National Electrical Installation Standards

Standards as High as Your Own

 

Raising the Bartool belt

What are NEIS? National Electrical Installation Standards (NEIS) are the first and only quality and performance standards for electrical construction. They go beyond the minimum safety requirements of the National Electrical Code (NEC) to define what is meant by installing electrical products and systems in a “neat and workmanlike manner.”

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Featured Standardsplyers with yellow handle

NECA407-15Cover_WEB

NECA 407-2015, Standard for Installing and Maintaining Panelboards

This standard describes installation and maintenance procedures for panelboards, and special procedures used after adverse operating conditions such as a short-circuit, ground-fault, or immersion in water. This standard applies to panelboards rated 600 Volts AC or less, with main disconnects or lugs rated 1600 Amperes or less, and with feeder or branch circuit overcurrent devices rated 1200 Amperes or less. This publication applies to single panelboards, multi-section panelboards, and load centers that are installed in the fiend and used for distributing power for commercial, institutional, and industrial loads in nonhazardous locations both indoors and outdoors.
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NECA409R_09

NECA 409 - 2015, Standard for Installing and Maintaining Dry-Type Transformers (ANSI)

Describes installation and maintenance practices for dry-type, two-winding transformers used for supplying power, heating, and lighting loads for commercial, institutional, and industrial use in nonhazardous locations, both indoors and outdoors. NECA 409 is approved as an American National Standard (ANS).
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News & Updateswrench

  • NEW THIS YEAR at the 2015 NECA Safety Professionals Conference

    Friday, May 01, 2015
    NEW THIS YEAR at the 2015 NECA Safety Professionals Conference: HR and the Safety/Risk Management Relationship – Keith Wheeler, SPHR, SHRM-SCP, Electrical Contractors Safety Responsibilities and Strategies – Discussion, and “Safety Training A to Z – From Orientation, through Refreshers, to New Requirements (like GHS)” – Jonathan Klane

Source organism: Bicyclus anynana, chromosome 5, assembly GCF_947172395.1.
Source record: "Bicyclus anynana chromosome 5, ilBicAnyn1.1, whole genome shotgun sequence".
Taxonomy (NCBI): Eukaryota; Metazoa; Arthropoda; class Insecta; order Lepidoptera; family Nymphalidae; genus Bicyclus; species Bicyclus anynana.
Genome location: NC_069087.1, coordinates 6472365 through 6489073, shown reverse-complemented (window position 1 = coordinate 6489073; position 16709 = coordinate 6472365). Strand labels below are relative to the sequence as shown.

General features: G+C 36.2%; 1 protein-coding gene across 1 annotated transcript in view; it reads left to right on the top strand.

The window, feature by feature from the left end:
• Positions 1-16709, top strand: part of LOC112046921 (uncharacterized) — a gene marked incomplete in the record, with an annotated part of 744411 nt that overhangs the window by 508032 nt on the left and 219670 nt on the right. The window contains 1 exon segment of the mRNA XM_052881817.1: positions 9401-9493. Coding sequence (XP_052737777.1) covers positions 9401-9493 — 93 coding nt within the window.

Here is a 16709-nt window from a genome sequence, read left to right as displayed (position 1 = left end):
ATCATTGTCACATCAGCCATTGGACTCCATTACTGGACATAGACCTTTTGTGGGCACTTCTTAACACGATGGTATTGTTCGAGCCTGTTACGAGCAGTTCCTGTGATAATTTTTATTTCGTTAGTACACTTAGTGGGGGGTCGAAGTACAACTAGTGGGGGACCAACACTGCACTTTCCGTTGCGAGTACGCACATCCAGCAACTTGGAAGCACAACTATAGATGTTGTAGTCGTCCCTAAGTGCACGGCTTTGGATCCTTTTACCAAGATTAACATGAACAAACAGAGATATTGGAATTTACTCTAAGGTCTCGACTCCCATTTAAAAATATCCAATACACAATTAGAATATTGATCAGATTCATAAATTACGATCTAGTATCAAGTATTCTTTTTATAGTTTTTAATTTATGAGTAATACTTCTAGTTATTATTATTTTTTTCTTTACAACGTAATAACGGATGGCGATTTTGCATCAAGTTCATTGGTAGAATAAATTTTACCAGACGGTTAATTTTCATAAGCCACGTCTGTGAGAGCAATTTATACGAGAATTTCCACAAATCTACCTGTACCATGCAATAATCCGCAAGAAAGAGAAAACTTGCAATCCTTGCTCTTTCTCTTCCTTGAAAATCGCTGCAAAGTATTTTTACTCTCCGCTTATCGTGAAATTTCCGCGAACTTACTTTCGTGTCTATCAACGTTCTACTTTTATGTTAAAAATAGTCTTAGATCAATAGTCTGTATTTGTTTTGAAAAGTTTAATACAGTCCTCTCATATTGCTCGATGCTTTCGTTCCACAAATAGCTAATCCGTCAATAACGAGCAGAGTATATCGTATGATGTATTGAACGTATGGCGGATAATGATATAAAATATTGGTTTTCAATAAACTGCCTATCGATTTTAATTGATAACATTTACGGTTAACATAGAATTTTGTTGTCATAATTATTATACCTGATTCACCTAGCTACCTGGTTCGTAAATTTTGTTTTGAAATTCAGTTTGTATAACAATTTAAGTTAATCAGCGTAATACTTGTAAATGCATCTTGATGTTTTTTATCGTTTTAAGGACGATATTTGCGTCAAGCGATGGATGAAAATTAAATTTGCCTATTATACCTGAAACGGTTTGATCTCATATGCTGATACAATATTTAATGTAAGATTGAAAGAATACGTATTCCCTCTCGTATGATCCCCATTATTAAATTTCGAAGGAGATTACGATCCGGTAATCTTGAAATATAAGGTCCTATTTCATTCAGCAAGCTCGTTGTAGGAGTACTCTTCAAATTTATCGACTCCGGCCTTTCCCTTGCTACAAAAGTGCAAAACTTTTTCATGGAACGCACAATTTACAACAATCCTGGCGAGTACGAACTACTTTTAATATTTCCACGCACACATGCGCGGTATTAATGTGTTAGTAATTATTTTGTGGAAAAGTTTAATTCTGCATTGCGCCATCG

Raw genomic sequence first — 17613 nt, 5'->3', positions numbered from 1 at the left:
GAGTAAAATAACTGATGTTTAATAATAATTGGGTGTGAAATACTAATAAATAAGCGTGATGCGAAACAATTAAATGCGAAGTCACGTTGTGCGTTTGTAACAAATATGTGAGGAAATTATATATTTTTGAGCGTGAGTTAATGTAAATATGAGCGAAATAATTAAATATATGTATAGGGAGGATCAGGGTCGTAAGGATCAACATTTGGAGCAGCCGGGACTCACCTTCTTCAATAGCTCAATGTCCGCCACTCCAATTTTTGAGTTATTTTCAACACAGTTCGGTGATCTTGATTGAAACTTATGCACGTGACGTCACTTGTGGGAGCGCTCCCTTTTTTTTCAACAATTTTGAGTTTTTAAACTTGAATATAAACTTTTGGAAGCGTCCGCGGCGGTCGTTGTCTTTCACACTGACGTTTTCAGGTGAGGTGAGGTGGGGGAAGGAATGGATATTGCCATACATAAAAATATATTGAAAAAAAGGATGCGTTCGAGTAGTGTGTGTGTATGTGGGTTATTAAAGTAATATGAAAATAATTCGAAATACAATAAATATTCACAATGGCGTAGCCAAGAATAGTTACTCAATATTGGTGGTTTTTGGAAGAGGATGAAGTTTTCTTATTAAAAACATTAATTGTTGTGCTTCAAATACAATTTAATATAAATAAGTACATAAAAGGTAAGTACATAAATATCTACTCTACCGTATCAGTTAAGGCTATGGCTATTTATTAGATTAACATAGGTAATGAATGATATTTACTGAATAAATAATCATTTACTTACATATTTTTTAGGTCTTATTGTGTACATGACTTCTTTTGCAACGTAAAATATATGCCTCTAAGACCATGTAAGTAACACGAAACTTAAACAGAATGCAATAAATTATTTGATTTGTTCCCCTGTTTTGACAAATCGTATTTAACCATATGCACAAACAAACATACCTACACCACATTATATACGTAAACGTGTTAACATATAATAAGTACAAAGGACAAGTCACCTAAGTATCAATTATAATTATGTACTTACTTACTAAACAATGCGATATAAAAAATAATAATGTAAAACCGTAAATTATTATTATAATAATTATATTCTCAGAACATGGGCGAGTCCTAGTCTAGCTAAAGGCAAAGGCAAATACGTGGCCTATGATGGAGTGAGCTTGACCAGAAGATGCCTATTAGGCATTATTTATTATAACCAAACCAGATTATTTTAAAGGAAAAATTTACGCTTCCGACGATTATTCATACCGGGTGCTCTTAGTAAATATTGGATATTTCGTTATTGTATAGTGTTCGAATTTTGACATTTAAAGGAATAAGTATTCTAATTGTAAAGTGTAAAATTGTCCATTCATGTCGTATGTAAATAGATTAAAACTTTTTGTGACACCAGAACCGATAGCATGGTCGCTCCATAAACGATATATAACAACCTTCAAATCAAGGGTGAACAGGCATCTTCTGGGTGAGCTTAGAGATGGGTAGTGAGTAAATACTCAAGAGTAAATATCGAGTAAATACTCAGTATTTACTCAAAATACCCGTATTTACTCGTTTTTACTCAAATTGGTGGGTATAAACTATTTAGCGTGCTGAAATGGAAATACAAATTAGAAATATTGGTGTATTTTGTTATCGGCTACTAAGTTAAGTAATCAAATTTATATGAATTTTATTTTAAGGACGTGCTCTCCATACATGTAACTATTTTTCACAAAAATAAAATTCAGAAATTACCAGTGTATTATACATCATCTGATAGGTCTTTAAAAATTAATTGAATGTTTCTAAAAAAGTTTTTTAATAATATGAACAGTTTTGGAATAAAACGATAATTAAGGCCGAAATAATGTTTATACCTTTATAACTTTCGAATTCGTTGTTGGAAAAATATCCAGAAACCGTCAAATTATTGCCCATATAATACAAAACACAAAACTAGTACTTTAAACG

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  • 2015 NECA Safety Awards Winners

    Monday, Apr 20, 2015
    NECA Safety is proud to announce the winners of the 2015 Safety Excellence and Zero Injury Awards. Since its inception, the NECA Safety Awards program has continued to grow in applicants and winners. This year seen each NECA District had a winner.
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State Regulationsusa country shape

Find the major provisions of electrical code, enforcement, and contractor/electrician licensing requirements for each state in the U.S. It is based upon information supplied by NECA Chapters.

State Electrical Regulations
State Low Voltage Licensing

Code Question of the Daytextbook

  • Thursday, March 30, 2017
    CQD: 3/30/2017

    Sir, I have worked in the field for many years and mostly on doing rewires and new home construction or additions to existing homes. In normal practice here in Minnesota we are normally using romex for the wiring system and all of it now is NMB so it has better ratings than the old NM. My usual practice is to wire completely using plastic boxes for inside outlets and for flush mounted outlets for the outside. If that is not possible (in doing old work or adding an outlet for outside) then a metal box is cut into the outside wall or a surface mount wp box is used. Along with the "in use cover" required on almost all outside outlets now days, we are also required to use a GFI or receptacle rated for damp locations. I sometimes try to install the GFI receptacle inside to prevent exposure of an expensive item to the weather at all. But in all cases we are to use a receptacle suited for damp locations.

    The whole issue should be made plain by code experts or at least a paragraph in the code book which states once and for all if romex is ever allowed to be enclosed in pipe of any kind. There seems to be as many answers to that question as there are inspectors and code experts.

    Ken Lynes

  • Wednesday, March 29, 2017
    CQD: 3/29/2017
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